With Instructables you can share what you make with the world, and tap into an ever-growing community of creative experts.
We have a be nice comment policy. Please be positive and constructive.
We noticed you attached photosto your comment.
Unfortunately I can't see your picks.
Most have a selector switch for radio or phonograph, however I think yours has a solid link you disconnect.
Remove the link and connect your guitar to the amp input and ground.
1 or 2 is the input and 3 should be ground would be my guess.
You may have to try it on 1 then try it on 2 to find the input.
Then to get the radio back return the links to the way you found them.
Maybe the first order of business is figuring out what the problem is with me and posting pictures.
You are correct, there is no phono selector switch.
I tried 1 & 2 as input, assuming ground on the guitar cable is the outside - if that matters. No result.
That said. The tuning belt has broken so I can't now be certain the radio is working. Of course it would break when receiving NO radio signal.
I'll have to pull the chassis.
Wiring diagram says 'close link for radio' so that answers one of my question. Duh!
Thanks for your help.
It’s not your posting of picks the files are converted when you upload them loosing detail, then to make matters worse I am legally blind, so blowing them up doesn’t help.
There is one other possibility the radio output is made to match the phonograph pickup output and your guitar output is completely different.
Pickups work two ways.
1 create a current
2 impede a current
Your guitar pickup may create a current and the radio or the phonograph pickup may impede a current.
Think of pickups as a sound activated variable resistor or a sound activated generator. If you need one the other won’t work.
Is the tuning belt a belt or a string?
If it is a belt you will probably need to make one.
If it is a string you need a linen string not cotton, hemp, or plastic, nylon or silk might work.
If I remember correctly it was a belt. As a temporary fix an elastic band did the job. I forget why I did that, I was checking something. That somehow lasted about ten years.
On youtube some one posted his refurbish of the same model. Not step by step, more or less just showing the work already done. He purchased a belt on line. Possibly leather?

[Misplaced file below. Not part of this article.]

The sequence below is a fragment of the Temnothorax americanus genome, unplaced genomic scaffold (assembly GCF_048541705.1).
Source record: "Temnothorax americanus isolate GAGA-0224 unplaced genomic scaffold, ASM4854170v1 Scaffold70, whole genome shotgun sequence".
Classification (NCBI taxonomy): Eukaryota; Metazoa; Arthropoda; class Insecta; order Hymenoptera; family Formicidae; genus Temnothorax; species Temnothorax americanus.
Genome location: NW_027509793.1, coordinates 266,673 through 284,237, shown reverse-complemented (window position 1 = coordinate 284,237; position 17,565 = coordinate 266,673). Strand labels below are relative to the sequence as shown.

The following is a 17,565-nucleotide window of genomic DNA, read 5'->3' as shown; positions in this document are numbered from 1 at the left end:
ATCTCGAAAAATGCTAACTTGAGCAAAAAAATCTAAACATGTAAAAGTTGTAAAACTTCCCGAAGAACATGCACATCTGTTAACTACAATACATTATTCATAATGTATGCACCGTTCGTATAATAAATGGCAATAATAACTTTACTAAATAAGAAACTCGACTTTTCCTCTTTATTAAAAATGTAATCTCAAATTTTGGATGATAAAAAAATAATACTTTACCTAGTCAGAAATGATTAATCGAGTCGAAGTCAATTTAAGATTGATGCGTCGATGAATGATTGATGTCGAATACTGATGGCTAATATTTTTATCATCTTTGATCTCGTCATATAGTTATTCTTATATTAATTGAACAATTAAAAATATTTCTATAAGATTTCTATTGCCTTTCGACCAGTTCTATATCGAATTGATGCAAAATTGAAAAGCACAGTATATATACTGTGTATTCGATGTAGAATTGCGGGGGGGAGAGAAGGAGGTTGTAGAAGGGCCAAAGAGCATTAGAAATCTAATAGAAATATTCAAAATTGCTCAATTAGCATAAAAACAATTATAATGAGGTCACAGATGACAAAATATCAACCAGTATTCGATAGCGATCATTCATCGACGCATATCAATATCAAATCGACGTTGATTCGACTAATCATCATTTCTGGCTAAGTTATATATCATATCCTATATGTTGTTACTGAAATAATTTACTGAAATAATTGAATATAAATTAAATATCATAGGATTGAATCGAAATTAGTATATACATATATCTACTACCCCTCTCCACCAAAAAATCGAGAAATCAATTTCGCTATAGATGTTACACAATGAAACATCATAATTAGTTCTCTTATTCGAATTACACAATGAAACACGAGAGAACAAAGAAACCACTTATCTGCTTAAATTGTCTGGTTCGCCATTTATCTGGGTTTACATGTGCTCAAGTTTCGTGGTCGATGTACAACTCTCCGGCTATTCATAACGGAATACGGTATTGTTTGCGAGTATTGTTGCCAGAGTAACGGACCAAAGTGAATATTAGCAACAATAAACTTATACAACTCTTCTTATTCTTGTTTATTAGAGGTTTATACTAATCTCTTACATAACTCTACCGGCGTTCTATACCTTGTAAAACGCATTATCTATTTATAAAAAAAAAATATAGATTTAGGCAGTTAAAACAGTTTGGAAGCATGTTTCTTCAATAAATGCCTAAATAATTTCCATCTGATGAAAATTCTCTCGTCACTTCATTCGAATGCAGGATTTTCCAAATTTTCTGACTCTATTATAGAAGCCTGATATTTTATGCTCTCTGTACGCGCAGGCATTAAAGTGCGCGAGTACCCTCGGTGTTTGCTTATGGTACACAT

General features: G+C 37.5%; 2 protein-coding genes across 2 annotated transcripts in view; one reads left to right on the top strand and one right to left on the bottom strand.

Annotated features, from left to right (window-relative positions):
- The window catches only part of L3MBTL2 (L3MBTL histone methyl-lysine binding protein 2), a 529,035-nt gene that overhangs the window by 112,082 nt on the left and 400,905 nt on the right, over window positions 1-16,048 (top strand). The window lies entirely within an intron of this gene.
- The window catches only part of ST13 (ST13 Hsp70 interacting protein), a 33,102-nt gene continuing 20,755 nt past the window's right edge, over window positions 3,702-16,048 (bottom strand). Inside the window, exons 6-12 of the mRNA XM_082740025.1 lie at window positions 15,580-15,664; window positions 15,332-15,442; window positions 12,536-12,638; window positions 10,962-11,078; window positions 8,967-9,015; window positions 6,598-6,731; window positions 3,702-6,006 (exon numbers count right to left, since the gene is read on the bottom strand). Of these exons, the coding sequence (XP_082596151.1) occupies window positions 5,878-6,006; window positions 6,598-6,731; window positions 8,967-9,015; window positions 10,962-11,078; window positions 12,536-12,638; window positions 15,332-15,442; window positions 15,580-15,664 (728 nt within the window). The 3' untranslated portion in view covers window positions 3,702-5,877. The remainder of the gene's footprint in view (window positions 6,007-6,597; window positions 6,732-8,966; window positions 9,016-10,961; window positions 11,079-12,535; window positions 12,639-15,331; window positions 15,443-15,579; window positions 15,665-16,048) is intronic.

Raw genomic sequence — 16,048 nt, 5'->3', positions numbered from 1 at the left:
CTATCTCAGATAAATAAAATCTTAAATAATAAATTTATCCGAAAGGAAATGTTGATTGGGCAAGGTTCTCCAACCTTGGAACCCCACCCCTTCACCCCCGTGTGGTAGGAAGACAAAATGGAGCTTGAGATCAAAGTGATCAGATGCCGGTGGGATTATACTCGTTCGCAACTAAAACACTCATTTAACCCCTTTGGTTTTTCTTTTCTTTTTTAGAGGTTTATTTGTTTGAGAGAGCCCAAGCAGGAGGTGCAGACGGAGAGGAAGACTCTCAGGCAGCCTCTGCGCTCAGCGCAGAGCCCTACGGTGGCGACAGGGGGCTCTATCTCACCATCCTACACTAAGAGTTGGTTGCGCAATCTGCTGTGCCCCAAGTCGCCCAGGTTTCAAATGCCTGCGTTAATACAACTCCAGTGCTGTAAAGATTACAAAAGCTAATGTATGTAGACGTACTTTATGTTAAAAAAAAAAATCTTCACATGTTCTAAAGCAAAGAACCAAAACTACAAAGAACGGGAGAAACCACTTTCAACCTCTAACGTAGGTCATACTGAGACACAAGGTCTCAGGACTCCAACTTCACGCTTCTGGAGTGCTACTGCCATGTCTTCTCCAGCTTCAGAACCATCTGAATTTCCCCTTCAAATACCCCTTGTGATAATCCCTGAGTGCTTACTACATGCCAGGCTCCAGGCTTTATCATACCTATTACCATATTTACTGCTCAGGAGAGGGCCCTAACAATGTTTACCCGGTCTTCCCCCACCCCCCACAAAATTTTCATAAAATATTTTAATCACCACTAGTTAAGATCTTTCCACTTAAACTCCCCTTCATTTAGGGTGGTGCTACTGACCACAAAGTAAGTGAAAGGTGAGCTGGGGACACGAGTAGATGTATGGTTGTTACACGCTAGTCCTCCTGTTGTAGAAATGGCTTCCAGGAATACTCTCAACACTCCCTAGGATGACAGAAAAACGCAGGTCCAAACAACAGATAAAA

It would me great to know the correct diameter rather than fiddling around. With luck it would match up with an o-ring size. I know sewing machines use them.
So do that, with the Tube unit unplugged and the volume at the lowest CCW setting.
Switch to phono and plug the unit in and turn it on.
Then strum your guitar.
What does removing the link between terminals do? Will the radio still function without the guitar plugged in (completing a circuit?)?
The link is the signal ground strap for the high gain magnetic preamp.
I don't know. There should be some kind of switch, maybe a rotary knob that stops the radio and links the phono.
Is there a phono plug receptacle in the unit ?
No. Just the three screws
Reading fig-4 of your pages it appears opening that 2-3 link disables the radio and enables the phono signal acceptance on the 1-3 shield signal pins.
Could it be that the signal from a guitar is just too weak?
Probably because there is no pre-amp, and the text does mention adding an additional gain unit.
A guitar is the same level of output as a magnetic phonograph cartridge.
Both really need that pre-amp.
okay, looks like three pic loaded
Turn any old Radio into a rocking Guitar Amp (the EASY & SAFE way)
Rubens Tube 8 foot long AMAZING
Hack a PC Speaker Into a Guitar Amp
How to turn a guitar tube amp into a preamp/distortion unit (with load box)
Crate TD-35 35w Guitar Amp Restauration
Guitar Amp From Old Radio
Vintage Radio Guitar Amp
P1 AX84 Guitar tube Amplifier
Adding Auxiliary Input (for an mp3 player) to an Old AM Truck Radio
Posted:Dec 30, 2014
Let your inbox help you discover our best projects, classes, and contests. Instructables will help you learn how to make anything!
© 2016 Autodesk, Inc.